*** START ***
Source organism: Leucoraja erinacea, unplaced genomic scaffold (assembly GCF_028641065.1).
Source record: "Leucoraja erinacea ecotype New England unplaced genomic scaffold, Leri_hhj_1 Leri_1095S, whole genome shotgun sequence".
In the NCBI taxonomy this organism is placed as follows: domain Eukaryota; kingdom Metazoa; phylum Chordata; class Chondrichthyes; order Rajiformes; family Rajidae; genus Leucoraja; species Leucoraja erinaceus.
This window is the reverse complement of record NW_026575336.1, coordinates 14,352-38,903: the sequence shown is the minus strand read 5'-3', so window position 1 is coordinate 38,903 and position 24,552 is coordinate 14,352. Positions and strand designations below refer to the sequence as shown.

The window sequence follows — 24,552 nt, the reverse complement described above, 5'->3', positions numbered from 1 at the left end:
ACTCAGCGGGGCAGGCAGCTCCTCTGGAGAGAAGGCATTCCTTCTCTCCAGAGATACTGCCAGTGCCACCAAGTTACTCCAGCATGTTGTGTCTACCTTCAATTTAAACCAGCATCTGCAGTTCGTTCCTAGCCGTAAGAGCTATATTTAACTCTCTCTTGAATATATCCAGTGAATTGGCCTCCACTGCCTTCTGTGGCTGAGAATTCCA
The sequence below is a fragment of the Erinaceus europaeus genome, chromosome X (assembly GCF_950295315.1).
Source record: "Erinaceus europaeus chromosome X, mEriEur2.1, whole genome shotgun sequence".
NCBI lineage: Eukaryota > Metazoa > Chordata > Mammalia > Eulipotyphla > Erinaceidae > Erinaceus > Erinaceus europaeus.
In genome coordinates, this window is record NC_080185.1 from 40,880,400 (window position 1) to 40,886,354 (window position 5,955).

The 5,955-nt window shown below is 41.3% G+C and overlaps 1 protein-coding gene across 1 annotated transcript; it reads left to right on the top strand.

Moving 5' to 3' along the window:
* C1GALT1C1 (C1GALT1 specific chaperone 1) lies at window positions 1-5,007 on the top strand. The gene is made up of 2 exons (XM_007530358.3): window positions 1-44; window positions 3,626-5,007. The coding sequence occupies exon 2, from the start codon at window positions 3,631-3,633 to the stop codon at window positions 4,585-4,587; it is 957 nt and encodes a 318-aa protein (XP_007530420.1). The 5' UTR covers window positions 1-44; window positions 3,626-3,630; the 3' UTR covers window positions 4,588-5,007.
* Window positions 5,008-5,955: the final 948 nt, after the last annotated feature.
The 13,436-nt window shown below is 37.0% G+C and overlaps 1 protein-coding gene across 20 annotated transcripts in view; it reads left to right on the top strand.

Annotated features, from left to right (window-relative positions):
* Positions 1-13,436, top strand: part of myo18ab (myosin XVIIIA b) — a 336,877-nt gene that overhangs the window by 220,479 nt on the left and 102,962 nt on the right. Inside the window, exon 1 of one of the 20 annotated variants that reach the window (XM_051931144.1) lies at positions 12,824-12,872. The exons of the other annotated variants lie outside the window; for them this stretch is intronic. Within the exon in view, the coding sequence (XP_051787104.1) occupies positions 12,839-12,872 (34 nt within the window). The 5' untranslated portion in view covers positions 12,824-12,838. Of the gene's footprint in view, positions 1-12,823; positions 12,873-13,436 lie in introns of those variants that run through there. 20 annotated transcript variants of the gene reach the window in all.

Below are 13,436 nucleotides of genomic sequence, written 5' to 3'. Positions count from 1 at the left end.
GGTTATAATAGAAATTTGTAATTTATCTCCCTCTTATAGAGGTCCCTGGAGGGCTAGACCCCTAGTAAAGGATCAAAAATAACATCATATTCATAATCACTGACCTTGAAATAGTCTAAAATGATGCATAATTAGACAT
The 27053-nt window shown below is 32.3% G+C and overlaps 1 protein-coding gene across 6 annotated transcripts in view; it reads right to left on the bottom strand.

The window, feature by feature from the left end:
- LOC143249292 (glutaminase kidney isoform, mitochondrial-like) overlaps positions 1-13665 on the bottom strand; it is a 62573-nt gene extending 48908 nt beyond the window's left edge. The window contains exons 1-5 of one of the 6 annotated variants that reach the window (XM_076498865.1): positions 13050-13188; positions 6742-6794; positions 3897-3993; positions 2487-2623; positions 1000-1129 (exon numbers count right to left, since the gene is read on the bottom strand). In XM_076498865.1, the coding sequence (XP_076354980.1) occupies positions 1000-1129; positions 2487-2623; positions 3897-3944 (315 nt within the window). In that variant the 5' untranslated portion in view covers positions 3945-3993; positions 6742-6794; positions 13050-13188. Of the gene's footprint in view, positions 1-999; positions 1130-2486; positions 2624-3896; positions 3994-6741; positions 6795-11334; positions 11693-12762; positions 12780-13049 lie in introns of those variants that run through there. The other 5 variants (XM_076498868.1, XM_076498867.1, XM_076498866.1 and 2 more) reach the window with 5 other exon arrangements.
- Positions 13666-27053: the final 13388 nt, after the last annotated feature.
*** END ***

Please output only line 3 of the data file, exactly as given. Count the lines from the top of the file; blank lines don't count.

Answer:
In the NCBI taxonomy this organism is placed as follows: domain Eukaryota; kingdom Metazoa; phylum Chordata; class Chondrichthyes; order Rajiformes; family Rajidae; genus Leucoraja; species Leucoraja erinaceus.